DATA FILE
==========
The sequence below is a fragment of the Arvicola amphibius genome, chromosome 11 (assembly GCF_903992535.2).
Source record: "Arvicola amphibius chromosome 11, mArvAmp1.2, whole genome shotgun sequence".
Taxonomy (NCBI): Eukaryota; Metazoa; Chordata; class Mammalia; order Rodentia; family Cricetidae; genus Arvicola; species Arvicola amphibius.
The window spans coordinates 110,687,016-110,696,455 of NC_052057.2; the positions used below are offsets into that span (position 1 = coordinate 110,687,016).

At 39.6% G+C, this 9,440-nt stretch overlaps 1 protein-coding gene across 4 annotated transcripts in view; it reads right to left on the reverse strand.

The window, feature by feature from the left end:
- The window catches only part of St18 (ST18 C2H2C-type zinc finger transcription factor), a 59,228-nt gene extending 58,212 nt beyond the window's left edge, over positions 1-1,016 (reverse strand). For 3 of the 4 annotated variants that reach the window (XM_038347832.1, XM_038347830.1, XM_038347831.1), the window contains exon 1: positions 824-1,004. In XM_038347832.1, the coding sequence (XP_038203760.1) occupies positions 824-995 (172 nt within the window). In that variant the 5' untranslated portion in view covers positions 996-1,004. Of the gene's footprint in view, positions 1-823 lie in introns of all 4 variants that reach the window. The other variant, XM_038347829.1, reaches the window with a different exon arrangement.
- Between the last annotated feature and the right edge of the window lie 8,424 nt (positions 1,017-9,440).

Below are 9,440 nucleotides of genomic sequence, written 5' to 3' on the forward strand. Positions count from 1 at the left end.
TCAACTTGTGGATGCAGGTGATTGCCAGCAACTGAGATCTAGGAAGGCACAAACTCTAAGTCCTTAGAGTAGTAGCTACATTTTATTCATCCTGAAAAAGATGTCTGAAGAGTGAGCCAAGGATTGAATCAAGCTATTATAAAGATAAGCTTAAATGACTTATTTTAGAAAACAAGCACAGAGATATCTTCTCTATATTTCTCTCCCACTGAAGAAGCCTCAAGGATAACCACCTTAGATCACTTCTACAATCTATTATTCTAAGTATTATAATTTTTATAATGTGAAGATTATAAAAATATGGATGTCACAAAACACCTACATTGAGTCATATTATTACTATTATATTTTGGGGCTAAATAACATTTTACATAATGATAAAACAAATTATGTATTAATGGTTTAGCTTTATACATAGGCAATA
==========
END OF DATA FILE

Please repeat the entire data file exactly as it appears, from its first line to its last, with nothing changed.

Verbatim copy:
The sequence below is a fragment of the Arvicola amphibius genome, chromosome 11 (assembly GCF_903992535.2).
Source record: "Arvicola amphibius chromosome 11, mArvAmp1.2, whole genome shotgun sequence".
Taxonomy (NCBI): Eukaryota; Metazoa; Chordata; class Mammalia; order Rodentia; family Cricetidae; genus Arvicola; species Arvicola amphibius.
The window spans coordinates 110,687,016-110,696,455 of NC_052057.2; the positions used below are offsets into that span (position 1 = coordinate 110,687,016).

At 39.6% G+C, this 9,440-nt stretch overlaps 1 protein-coding gene across 4 annotated transcripts in view; it reads right to left on the reverse strand.

The window, feature by feature from the left end:
- The window catches only part of St18 (ST18 C2H2C-type zinc finger transcription factor), a 59,228-nt gene extending 58,212 nt beyond the window's left edge, over positions 1-1,016 (reverse strand). For 3 of the 4 annotated variants that reach the window (XM_038347832.1, XM_038347830.1, XM_038347831.1), the window contains exon 1: positions 824-1,004. In XM_038347832.1, the coding sequence (XP_038203760.1) occupies positions 824-995 (172 nt within the window). In that variant the 5' untranslated portion in view covers positions 996-1,004. Of the gene's footprint in view, positions 1-823 lie in introns of all 4 variants that reach the window. The other variant, XM_038347829.1, reaches the window with a different exon arrangement.
- Between the last annotated feature and the right edge of the window lie 8,424 nt (positions 1,017-9,440).

Below are 9,440 nucleotides of genomic sequence, written 5' to 3' on the forward strand. Positions count from 1 at the left end.
TCAACTTGTGGATGCAGGTGATTGCCAGCAACTGAGATCTAGGAAGGCACAAACTCTAAGTCCTTAGAGTAGTAGCTACATTTTATTCATCCTGAAAAAGATGTCTGAAGAGTGAGCCAAGGATTGAATCAAGCTATTATAAAGATAAGCTTAAATGACTTATTTTAGAAAACAAGCACAGAGATATCTTCTCTATATTTCTCTCCCACTGAAGAAGCCTCAAGGATAACCACCTTAGATCACTTCTACAATCTATTATTCTAAGTATTATAATTTTTATAATGTGAAGATTATAAAAATATGGATGTCACAAAACACCTACATTGAGTCATATTATTACTATTATATTTTGGGGCTAAATAACATTTTACATAATGATAAAACAAATTATGTATTAATGGTTTAGCTTTATACATAGGCAATA